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Old 11-11-2005, 08:52 AM   #1
groucho
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Default Verbs: "obscure" vs "secure"

Does anyone have an OED or other "authoritive" or dictionary to check this one out in?

I find "obscure" and "secure" (both used as verbs) not listed as synonyms anyplace, and defined similarly but distinctly even in the legal dictionaries.

I'm trying to research a point in a federal regulation where "obscuring" the contents of messages is prohibited--but there is no mention of *securing* the contents, i.e. against people who should not be able to intercept and read them.

And I'm wondering, can anyone find any authoritive citation where "securing" something would be defined as--or distinctly from--obscuring it?
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Old 11-11-2005, 10:13 AM   #2
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Interesting. I've never thought of those words as being even remotely synonymous! Sorry, no OED here....

   
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Old 11-11-2005, 10:32 AM   #3
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They never struck me as synonymous either, but I'm having a dickens of time trying to figure out exactly how I would define the difference between them (as verbs!) and how to cite a source besides "that's how I use them".

What's your take on them?
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Old 11-11-2005, 10:46 AM   #4
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OK, keep in mind this is without cracking open a dictionary and without knowing a thing about legalese. All bets are off when it comes to legal terminology. ...

To obscure something would be to make it difficult (but not necessarily impossible) to see. But if you can move whatever is obscuring the item, you can see it, touch it, take it -- whatever. To secure something means to tie it down or lock it away. It may or may not mean you cannot see it but it cannot leave where it is, nor can you take it away unless you know how to free it from its confinement.

That's my take ... who's next?

   
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Old 11-11-2005, 01:00 PM   #5
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Franca:

I see (vaguely) Groucho's point. You may want to secure something by obscuring it. But there's no connexion at all between the two words.

I would venture a guess that the US Government wants to make it an offence to hide a message, but it's OK to make sure that it gets to its intended recipient; in other words, you must give the US Government the key to any encryptation. Not Pygmalion likely!

   
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Old 11-11-2005, 07:28 PM   #6
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Obscuring as in "taking a big fat magic marker and drawing a line through it" or "scanning the doc into Photoshop and mucking about with it to render parts unreadable".

Vs Securing as in "making sure that the wrong people can't get at the paper copy or open the digital copy at all"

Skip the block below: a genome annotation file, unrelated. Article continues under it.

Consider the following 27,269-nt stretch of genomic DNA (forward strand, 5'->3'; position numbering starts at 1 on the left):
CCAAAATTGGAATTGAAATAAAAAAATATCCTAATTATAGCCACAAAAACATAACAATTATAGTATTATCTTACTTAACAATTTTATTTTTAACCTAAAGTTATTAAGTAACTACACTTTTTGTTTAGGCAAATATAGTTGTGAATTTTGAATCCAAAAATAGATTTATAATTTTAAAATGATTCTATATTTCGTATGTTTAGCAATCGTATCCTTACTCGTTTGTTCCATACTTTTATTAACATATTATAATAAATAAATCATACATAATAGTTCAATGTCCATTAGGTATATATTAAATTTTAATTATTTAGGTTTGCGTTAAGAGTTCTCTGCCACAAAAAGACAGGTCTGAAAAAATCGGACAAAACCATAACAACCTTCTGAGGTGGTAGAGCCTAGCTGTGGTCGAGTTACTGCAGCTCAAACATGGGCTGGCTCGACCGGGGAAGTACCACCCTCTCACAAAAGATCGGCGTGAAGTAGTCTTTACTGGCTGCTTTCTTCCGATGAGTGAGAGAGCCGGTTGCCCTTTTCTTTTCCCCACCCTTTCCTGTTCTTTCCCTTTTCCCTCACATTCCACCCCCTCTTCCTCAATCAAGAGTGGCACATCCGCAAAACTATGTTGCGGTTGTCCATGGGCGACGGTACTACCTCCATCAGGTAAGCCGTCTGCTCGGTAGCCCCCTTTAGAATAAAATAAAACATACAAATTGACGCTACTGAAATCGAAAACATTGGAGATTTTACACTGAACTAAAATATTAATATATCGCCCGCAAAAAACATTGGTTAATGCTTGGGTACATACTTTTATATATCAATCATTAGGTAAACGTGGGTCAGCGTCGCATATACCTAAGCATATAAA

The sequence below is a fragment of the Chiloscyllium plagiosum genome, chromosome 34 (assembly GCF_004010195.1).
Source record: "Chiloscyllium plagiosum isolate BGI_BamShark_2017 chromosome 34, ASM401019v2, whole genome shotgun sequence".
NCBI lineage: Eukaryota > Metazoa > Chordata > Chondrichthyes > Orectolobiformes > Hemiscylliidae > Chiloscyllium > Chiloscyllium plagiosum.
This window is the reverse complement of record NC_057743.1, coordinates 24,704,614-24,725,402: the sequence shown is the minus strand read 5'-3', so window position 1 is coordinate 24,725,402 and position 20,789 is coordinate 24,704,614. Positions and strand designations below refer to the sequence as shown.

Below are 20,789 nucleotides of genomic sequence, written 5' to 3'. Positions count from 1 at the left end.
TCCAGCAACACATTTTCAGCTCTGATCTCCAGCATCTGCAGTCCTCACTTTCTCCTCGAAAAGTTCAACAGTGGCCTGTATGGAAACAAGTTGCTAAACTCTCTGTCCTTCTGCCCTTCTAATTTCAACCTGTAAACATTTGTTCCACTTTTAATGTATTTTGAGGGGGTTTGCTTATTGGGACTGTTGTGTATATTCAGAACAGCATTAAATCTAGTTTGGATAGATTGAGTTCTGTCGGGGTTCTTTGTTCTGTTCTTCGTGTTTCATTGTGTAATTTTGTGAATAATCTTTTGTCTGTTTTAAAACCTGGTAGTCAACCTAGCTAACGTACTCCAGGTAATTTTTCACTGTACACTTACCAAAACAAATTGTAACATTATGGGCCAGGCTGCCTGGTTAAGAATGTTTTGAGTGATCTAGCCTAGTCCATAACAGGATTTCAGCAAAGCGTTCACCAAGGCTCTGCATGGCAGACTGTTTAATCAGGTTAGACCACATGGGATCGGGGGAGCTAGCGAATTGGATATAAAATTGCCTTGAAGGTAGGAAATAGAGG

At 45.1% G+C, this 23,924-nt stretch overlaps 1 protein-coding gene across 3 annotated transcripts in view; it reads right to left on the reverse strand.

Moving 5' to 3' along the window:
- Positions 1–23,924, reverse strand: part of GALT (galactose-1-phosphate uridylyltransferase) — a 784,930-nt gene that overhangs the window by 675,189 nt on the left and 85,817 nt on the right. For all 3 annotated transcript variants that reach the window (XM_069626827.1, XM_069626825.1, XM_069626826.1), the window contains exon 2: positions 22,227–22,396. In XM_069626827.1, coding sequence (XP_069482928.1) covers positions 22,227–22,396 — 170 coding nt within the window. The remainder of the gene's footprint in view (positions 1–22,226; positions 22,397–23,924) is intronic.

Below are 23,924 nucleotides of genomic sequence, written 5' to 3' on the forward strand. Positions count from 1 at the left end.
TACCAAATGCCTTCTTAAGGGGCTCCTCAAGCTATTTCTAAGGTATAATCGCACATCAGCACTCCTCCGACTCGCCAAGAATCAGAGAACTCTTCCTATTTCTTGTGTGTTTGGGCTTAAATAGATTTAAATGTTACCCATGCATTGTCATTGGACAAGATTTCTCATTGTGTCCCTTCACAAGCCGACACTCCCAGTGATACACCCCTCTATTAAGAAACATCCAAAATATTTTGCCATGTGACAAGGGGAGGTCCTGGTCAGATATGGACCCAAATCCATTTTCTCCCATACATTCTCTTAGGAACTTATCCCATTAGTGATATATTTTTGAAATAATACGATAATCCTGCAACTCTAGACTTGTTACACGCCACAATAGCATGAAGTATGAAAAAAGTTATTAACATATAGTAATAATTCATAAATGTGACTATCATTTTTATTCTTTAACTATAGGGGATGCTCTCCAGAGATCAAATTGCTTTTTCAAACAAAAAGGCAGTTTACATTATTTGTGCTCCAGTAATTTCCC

Maybe?

   
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Old 11-12-2005, 12:22 AM   #7
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Laws are often obscure. I am not sure whether Tony Blair is just not concerned with the detail and leaves his laws with all sorts of faults which the judges will have to sort out later to bring in the 'law of unintended consequences" . . .

Or whether things are intentionally left vague so that the meaning with the greatest adverse impact on my life can be inferred later.

   
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Old 11-12-2005, 10:13 AM   #8
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Groucho,
Can you give us a bit more of the context here?
Best wishes, Adrian
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Old 11-14-2005, 12:56 AM   #9
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How about another word: 'obfuscate' - meaning, AFAIK, to deliberately make something hard to read or understand - a bit like taking plain English common sense and putting it into legislation, in fact :-)

FWIW, I'd never think the two synonymous in any way. They may have the same end result in certain cases, of course.

However, I put my membership of the ISTC to good use and looked both terms up on our Oxford Online service:

  • 1. obscure adj.
    not discovered or known about; uncertain. Not important or well known.
    (From The Concise Oxford English Dictionary)
  • 2. obscure adjective
    his origins and parentage remain obscure unclear , uncertain , unknown , in doubt , doubtful , dubious , mysterious , hazy , vague , indeterminate , concealed , hidden .
    (From The Oxford Paperback Thesaurus)
  • 3. obscure
    devoid of light XIV ; remote from observation; not manifest to the mind, hard to understand XV . — (O)F. obscur , latinized form of earlier oscur , escur :— L. obscūrus .
    (From The Concise Oxford Dictionary of English Etymology)
  • 1. secure adj.
    fixed or fastened so as not to give way, become loose, or be lost.
    (From The Concise Oxford English Dictionary)
  • 2. secure adjective
    check to ensure that all bolts are secure fastened , fixed , secured , done up ; closed , shut , locked .
    (From The Oxford Paperback Thesaurus)
  • 3. secure
    (arch.) feeling no care; safe, certain. XVI . — L. sēcūrus , f. SE- + cūra care ( see CURE ); cf. SURE .
    (From The Concise Oxford Dictionary of English Etymology)

Last edited by LoisWakeman; 11-14-2005 at 01:08 AM.
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Old 11-14-2005, 07:58 AM   #10
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Lois:

to deliberately make something hard to read or understand

It doesn't mean that, or rather, if it existed as a verb (it isn't in the COD) it woudn't mean that.

   
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